What to get?

Mar 6, 2016
Hi I'm a working chef looking to treat myself to a new chef knife I'm looking at a nenox, a super gu, or a miyabi birchwood. Any suggestions or advice would be quite helpful. It's hard to pick when you can't hold one.
Hello, welcome to the forum.

You haven't given nearly enough info to give you any recommendation.

Do you own other high performance kitchen knives? Is this your first?
Can you sharpen freehand? What does that routine look like?
What kind of knife are you looking for? Gyuto? Kiritsuke? Santorum Length?
How do you intend on using it? Warhorse for all day? Scalpel?
What do you want this knife to do?
What kind of profile are you used to? Eruopean rockers, or French/masamoto
Sanmai? Honyaki?
I'm looking for a Gyotou I know how to use a stone and have a variety at my disposal, I own a couple of shuns, and a new west, but my go to the past couple of years has been a togiharu 8", I'm looking for a knife that can handle most of my daily tasks from vegetables to sashimi, that's also going to be be comfortable in my hand so I don't get hand cramps. I'm looking for 8"-9.4" basically I want to upgrade. The above are a few of the knives I'm interested in and I thought I would check with you guys before I made a decision I live on an island that doesn't have much in the terms of shops that I can go and see how each knife feels so I'm limited to online purchases thank you for your time
What's your budget? Without knowing Konosuke probably makes the best kitchen knives I've ever handled, but they're definitely on the expensive side. Misono also makes very, very nice knives that are a little less expensive.
The Yaxell Super Gou and Miyabi Birchwood are SG2. But I have no idea what the Tsukiji Nenohi (Nenox) knives are. Do you know?
I would think about a slightly friendlier steel In most commercial kitchens. Most knives above rhc 62 start being liabilities in in my experiences. Paranoia of others abusing it, chipping, and just generally spending too much time babying them.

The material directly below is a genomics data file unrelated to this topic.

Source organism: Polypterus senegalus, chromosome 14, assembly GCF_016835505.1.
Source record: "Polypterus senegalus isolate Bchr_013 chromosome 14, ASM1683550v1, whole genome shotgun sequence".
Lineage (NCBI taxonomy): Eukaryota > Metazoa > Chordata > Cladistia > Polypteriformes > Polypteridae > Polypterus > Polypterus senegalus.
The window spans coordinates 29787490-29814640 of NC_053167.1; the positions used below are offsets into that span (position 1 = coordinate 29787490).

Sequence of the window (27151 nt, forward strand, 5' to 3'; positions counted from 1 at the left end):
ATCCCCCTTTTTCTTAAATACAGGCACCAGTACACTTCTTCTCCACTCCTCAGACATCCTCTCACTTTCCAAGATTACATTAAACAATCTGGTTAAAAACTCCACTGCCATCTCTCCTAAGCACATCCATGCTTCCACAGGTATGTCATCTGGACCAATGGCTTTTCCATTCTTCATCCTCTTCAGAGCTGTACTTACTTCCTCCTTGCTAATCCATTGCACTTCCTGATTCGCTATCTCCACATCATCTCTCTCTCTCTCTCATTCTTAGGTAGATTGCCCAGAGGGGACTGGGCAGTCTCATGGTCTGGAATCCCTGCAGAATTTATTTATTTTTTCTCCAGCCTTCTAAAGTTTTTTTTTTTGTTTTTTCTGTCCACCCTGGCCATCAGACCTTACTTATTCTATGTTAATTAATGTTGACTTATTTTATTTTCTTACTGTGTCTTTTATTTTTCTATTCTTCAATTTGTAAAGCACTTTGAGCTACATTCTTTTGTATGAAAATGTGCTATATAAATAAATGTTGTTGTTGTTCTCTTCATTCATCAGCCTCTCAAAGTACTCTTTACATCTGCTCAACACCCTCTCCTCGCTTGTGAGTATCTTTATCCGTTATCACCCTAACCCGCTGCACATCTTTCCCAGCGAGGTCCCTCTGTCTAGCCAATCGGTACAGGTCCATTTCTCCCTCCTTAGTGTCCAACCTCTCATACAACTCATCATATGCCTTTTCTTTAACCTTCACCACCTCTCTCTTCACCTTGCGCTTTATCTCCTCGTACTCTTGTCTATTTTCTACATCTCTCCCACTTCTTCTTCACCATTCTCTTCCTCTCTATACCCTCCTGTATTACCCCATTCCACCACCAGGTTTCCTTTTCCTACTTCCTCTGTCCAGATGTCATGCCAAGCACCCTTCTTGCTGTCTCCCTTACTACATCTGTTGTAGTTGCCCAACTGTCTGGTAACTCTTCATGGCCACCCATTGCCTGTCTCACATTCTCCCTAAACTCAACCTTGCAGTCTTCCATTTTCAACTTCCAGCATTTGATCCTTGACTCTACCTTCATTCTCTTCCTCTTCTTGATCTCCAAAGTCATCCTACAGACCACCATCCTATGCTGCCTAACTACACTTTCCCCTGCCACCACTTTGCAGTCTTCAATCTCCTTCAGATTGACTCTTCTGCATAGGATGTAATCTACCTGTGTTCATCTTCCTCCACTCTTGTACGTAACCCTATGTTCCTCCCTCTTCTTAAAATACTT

Handle comfort - modern pinch grip really defeat most handle ergonomics. Are you still holding your knife like a housewife? Making sure you match profiles/blade style to your cutting technique is more important. Don't buy a whippy laser if you're just going to rock chop all day

A good all day veg prep knife isn't going to be able to double as a good sashimi knife . Sashimi wants your absolute finest edge. Consider a cheap nakiri?

Aogami#2/stainless sanmai Rhc 61-62 has a ton of really budget friendly knives that perform excellent. Hiromoto and tadafusa come to mind
What kinda prep work do ya do?

My first thoughts about the three choices above is that nice looking knives have a tendency to grow legs and runaway in some kitchens. ;)
"Hiromoto and tadafusa come to mind "

I believe Hiromoto (Futoshi Nagao) is no longer making knives.
My sister went to culinary school and has worked in kitchens for a while. She uses a Miyabi and really enjoys it.

I'm just returning from years in Japan and noticed that the average Japanese chef mostly used Kai knives (models not sold in the USA) or Misono knives.